July 26, 2002
0606 IST

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American joins Bhopal victims' fight against Union Carbide

A Correspondent in New York

Thousands of miles from Bhopal, where leakage of the toxic methyl isocynate from the Union Carbide's pesticide manufacturing plant on December 3, 1984, killed thousands of people, an American woman has joined the survivors in their battle for justice.

Diane Wilson, a shrimp boat captain from Sea Drift, a coastal city on the San Antonio Bay, Texas, is on a hunger strike outside the local Dow plant.

In February, 2001, the Dow Chemical Company bought over Union Carbide Corporation.

Wilson, 52, a mother of five, kicked off relay fasts worldwide on July 17 when she undertook a hunger strike, which she says will continue till the Bhopal gas victims get justice.

Diane Wilson's car parked outside the Dow plant in Sea DriftFor the past few days she has been parking her pick-up truck in front of the gate of the Dow plant and distributing flyers carrying information about the Bhopal tragedy to the workers.

The struggle for justice for Bhopal victims once again came into media focus on June 28 when two survivors of the disaster, Tara and Rashida, and activist Sathyu Sarangi, began a fast outside Parliament House, reports from India have said.

They were protesting against the Indian government's move to dilute the case against former Carbide CEO Warren Anderson, a release posted on the website of the National Campaign for Justice in Bhopal said.

The protesters were also demanding that Dow take up the liability of Union Carbide's actions in India and provide healthcare and rehabilitation to the victims.

The two women were hospitalised on July 16 while Sarangi broke his fast on July 17 following the government's assurance that money meant for gas victims will not be distributed in non-gas affected wards, reports said.

"People need to know about the case and be outraged. That is what I am working on," Wilson said over the phone from Sea Drift. Diane Wilson

A fourth-generation fisherwoman, she began her struggle against Union Carbide 13 years ago when she found that her tiny county, Calhoun, was the number one in the United States in terms of toxic disposal. "The information galvanized me and I called for a meeting," she says.

However, there was a huge backlash - politicians, plant managers, county commissioners, city council people - were telling her to call it off, 'to be a good citizen', she says.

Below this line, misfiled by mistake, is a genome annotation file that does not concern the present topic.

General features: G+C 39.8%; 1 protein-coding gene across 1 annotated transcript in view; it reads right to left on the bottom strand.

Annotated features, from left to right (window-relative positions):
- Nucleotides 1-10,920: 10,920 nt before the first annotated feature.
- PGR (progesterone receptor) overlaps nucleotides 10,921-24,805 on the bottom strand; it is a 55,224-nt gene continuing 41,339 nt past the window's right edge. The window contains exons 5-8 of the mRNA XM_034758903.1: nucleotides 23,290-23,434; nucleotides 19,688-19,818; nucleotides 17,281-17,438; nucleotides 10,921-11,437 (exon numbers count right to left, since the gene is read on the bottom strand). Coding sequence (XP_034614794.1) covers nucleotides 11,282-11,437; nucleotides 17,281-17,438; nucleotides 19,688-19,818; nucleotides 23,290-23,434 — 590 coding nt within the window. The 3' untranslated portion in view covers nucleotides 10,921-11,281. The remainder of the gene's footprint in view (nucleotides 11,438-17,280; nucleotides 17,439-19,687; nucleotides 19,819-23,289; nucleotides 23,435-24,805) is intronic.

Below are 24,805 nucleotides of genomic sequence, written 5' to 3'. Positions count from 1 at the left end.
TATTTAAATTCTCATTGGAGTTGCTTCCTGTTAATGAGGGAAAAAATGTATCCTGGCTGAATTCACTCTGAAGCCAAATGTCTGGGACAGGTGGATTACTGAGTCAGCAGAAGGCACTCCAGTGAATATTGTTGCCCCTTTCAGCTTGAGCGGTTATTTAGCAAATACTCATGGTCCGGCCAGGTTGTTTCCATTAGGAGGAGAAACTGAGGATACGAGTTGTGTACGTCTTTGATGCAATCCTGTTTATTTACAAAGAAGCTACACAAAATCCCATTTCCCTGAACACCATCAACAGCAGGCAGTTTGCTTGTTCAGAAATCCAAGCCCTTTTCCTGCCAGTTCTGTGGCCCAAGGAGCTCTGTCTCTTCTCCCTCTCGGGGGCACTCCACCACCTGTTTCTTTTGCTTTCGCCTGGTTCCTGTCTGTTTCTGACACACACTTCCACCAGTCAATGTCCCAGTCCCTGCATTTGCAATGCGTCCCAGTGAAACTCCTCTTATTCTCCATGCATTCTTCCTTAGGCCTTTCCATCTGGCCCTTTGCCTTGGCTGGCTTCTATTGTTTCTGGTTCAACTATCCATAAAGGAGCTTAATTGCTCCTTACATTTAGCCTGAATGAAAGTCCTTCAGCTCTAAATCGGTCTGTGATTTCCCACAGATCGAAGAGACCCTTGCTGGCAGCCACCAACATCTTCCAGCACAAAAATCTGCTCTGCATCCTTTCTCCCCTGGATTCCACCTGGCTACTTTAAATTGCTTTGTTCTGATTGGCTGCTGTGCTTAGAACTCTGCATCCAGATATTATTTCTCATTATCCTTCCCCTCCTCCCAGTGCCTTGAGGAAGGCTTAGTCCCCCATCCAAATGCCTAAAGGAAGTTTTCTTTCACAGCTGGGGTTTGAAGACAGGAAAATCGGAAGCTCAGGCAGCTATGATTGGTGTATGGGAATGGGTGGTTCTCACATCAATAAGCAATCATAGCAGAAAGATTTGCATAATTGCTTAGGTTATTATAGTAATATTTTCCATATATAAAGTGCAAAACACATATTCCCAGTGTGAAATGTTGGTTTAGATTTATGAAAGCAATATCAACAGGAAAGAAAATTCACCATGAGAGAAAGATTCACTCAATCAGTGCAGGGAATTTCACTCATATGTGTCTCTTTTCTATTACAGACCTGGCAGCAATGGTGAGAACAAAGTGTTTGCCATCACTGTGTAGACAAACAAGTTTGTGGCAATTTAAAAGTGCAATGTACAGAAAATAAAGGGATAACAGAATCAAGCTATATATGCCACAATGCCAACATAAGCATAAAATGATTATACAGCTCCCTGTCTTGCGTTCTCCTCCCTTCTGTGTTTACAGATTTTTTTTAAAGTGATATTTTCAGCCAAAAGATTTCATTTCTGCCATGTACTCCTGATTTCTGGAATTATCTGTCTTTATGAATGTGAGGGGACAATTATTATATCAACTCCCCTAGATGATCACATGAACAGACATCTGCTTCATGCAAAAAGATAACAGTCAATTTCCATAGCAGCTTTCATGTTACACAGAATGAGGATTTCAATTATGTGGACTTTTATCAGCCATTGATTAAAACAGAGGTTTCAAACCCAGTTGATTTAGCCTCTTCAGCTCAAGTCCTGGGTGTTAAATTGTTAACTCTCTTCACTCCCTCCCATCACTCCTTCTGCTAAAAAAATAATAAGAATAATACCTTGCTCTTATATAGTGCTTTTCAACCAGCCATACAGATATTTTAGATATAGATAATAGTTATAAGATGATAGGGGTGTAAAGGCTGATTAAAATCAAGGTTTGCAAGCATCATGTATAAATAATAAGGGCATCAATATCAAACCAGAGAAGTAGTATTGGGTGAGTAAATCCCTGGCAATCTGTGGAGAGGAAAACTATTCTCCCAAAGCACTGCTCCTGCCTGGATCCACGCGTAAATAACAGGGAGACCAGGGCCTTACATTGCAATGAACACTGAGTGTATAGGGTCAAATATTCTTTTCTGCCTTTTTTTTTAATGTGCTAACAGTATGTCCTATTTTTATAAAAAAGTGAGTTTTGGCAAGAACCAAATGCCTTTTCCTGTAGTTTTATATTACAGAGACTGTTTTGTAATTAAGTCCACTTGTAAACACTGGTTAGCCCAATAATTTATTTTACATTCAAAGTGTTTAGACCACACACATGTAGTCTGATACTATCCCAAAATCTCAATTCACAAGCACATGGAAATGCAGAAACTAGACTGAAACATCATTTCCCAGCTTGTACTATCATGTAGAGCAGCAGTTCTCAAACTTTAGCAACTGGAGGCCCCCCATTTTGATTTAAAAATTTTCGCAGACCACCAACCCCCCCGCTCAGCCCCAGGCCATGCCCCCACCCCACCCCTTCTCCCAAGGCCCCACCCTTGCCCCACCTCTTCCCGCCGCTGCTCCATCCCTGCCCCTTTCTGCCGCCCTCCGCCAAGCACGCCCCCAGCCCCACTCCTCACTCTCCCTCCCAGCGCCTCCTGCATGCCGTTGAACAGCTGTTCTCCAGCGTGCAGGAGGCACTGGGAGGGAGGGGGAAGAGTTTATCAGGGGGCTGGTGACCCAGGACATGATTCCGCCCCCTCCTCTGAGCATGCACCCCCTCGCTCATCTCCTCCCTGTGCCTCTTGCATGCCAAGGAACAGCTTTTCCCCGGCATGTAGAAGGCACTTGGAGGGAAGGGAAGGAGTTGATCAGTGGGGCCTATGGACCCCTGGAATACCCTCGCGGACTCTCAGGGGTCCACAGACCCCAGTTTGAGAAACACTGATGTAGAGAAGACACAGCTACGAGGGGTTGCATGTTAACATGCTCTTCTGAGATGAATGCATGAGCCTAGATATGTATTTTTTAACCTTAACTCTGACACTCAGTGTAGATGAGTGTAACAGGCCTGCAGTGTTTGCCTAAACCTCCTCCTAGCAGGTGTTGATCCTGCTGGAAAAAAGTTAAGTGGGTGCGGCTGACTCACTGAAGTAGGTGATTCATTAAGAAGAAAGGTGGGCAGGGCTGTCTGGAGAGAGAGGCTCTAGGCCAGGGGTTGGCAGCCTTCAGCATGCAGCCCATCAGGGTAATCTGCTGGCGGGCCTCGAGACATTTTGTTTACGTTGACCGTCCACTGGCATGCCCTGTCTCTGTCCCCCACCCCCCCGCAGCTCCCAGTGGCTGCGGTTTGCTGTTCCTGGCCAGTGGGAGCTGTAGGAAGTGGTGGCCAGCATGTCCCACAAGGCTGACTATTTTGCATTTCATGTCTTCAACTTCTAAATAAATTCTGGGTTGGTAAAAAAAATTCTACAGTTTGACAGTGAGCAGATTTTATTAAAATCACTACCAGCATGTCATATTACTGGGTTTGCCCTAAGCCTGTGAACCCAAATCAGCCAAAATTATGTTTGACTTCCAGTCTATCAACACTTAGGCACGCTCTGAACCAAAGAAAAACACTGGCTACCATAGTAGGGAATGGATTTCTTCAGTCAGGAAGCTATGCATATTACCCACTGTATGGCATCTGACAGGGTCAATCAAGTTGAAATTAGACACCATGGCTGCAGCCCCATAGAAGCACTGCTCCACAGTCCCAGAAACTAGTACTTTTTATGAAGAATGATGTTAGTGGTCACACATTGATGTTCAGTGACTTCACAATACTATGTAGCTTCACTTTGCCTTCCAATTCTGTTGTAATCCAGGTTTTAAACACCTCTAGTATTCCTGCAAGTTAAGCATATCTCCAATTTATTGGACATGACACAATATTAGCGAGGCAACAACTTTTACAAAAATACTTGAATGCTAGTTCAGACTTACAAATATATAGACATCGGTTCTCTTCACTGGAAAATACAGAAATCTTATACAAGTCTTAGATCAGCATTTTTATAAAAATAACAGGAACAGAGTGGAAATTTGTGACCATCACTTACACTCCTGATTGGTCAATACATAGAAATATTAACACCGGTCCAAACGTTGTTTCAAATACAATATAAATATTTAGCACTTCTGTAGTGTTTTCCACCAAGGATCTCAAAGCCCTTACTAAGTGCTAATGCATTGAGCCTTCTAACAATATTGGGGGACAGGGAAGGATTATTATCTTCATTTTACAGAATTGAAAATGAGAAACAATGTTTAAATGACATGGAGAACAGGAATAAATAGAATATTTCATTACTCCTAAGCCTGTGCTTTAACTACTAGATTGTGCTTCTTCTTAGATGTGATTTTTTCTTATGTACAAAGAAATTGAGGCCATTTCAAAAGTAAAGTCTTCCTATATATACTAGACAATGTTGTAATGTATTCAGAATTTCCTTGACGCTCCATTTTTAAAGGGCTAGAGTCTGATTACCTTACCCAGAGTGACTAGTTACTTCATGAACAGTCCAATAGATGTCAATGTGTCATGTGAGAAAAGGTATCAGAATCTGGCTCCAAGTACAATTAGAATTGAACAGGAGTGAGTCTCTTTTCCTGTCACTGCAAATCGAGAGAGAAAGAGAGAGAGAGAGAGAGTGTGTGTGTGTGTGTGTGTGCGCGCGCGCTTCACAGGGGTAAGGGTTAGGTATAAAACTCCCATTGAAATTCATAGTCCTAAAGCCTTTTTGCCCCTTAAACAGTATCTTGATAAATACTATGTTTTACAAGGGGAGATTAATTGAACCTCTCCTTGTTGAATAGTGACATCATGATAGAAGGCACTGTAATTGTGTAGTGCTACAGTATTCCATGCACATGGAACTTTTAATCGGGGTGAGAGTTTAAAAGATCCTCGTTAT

Since 1989, Wilson has taken on companies such as DuPont and Formosa Plastics, seeking reduction in toxic water discharge. She once attempted to sink her shrimp boat on top of a reportedly illegal discharge to mark her protest, she says.

She ruffled many feathers in the process. "Once a helicopter landed in my front yard and someone shot at the house, my mother-in-law and killed two dogs," she says. "Twice, my shrimp boat was sabotaged."

But Wilson loved the water too much to give up her fight. "I've been on the water since I was probably eight. It is a part of me," she says. "To give up the bay would be like giving up my child."

Her involvement with the Bhopal tragedy victims began after a meeting with activist Ward Morehouse.

"In 1992, I went to Bombay (now Mumbai) from Bhopal to attend a peoples' tribunal, where I met the survivor groups," she says adding she was the only American to show up.

"Later, we were all sitting in this circle and they (the women) wanted to put bracelets (bangles) on my hands. But my hands are so big that they kept breaking," she says, laughing. "I have this long-standing link with them."

On her visit to India, she felt as if she never left home. "Bombay's got the same climate as Texas, the blooming bougainvilleas...I was amazed," she says.

Recently, after the hunger strike began in India, Wilson was reading the emails sent to her from Delhi.

"I came across the survivor's poem - Fire a blowtorch at my eyes, pour acid down my throat.... choke my baby to death in front of me, show me her struggles as she dies. That just hit me," she says. "I felt compelled to do something. And the one thing I can do is put myself out there just as they've been putting themselves out there for 18 years."

Wilson takes along printouts of emails sent to her from India and reads them whenever it gets tough. That keeps her going.

She says her protest will continue until justice is done. "I'm going to end the fast when the people of Bhopal are satisfied that justice is coming to them. I am willing to stay on," she says. "I truly believe you have to put pressure on these companies; you almost have to twist their arm."

She remembers when she was going to Bombay (now Mumbai) from Bhopal, a man started running after the bus. "He passed a handkerchief to me through the window," she says.

Inside, there were about 10 pictures of little babies, dead, and laid out on a sheet. "He had been carrying those pictures since the accident in '84," she says. "Being a mother, I understand the extent of the suffering. The world has to unite against this atrocity."

Wilson, who has embraced a non-violent mode of protest, draws strength from Mahatma Gandhi's philosophy. "In one of his quotes, he says - anybody can do what he wants. It just takes commitment," she points out, paraphrasing. "The things I've read about him say he transformed the enemy," she says.

Pictures By Kathleen Yarborough

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